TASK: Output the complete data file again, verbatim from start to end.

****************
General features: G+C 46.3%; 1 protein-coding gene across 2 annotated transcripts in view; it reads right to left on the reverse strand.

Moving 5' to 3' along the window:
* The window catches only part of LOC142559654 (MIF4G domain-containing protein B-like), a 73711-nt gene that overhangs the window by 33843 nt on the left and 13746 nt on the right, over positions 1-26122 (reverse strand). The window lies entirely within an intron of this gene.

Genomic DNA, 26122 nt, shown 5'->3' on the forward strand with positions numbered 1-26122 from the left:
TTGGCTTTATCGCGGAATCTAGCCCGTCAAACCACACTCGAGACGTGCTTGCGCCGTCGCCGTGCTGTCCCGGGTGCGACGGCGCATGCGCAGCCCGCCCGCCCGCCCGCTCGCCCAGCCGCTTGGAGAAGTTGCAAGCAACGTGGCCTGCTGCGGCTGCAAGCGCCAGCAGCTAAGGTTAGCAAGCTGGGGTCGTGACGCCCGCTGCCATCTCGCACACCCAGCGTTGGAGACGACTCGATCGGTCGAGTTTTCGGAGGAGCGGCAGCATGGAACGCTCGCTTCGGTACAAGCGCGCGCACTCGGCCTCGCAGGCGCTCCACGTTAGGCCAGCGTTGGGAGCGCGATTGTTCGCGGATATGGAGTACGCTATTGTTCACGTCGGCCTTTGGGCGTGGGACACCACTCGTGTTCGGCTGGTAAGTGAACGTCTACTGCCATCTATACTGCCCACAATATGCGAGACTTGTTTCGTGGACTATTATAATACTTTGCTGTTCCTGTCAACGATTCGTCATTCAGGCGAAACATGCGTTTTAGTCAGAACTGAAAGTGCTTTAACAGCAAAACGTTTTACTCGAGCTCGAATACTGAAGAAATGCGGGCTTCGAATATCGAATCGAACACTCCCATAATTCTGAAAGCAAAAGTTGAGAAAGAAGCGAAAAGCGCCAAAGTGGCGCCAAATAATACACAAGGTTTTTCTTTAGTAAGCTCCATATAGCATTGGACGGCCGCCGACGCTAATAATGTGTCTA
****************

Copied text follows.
General features: G+C 46.3%; 1 protein-coding gene across 2 annotated transcripts in view; it reads right to left on the reverse strand.

Moving 5' to 3' along the window:
* The window catches only part of LOC142559654 (MIF4G domain-containing protein B-like), a 73711-nt gene that overhangs the window by 33843 nt on the left and 13746 nt on the right, over positions 1-26122 (reverse strand). The window lies entirely within an intron of this gene.

Genomic DNA, 26122 nt, shown 5'->3' on the forward strand with positions numbered 1-26122 from the left:
TTGGCTTTATCGCGGAATCTAGCCCGTCAAACCACACTCGAGACGTGCTTGCGCCGTCGCCGTGCTGTCCCGGGTGCGACGGCGCATGCGCAGCCCGCCCGCCCGCCCGCTCGCCCAGCCGCTTGGAGAAGTTGCAAGCAACGTGGCCTGCTGCGGCTGCAAGCGCCAGCAGCTAAGGTTAGCAAGCTGGGGTCGTGACGCCCGCTGCCATCTCGCACACCCAGCGTTGGAGACGACTCGATCGGTCGAGTTTTCGGAGGAGCGGCAGCATGGAACGCTCGCTTCGGTACAAGCGCGCGCACTCGGCCTCGCAGGCGCTCCACGTTAGGCCAGCGTTGGGAGCGCGATTGTTCGCGGATATGGAGTACGCTATTGTTCACGTCGGCCTTTGGGCGTGGGACACCACTCGTGTTCGGCTGGTAAGTGAACGTCTACTGCCATCTATACTGCCCACAATATGCGAGACTTGTTTCGTGGACTATTATAATACTTTGCTGTTCCTGTCAACGATTCGTCATTCAGGCGAAACATGCGTTTTAGTCAGAACTGAAAGTGCTTTAACAGCAAAACGTTTTACTCGAGCTCGAATACTGAAGAAATGCGGGCTTCGAATATCGAATCGAACACTCCCATAATTCTGAAAGCAAAAGTTGAGAAAGAAGCGAAAAGCGCCAAAGTGGCGCCAAATAATACACAAGGTTTTTCTTTAGTAAGCTCCATATAGCATTGGACGGCCGCCGACGCTAATAATGTGTCTA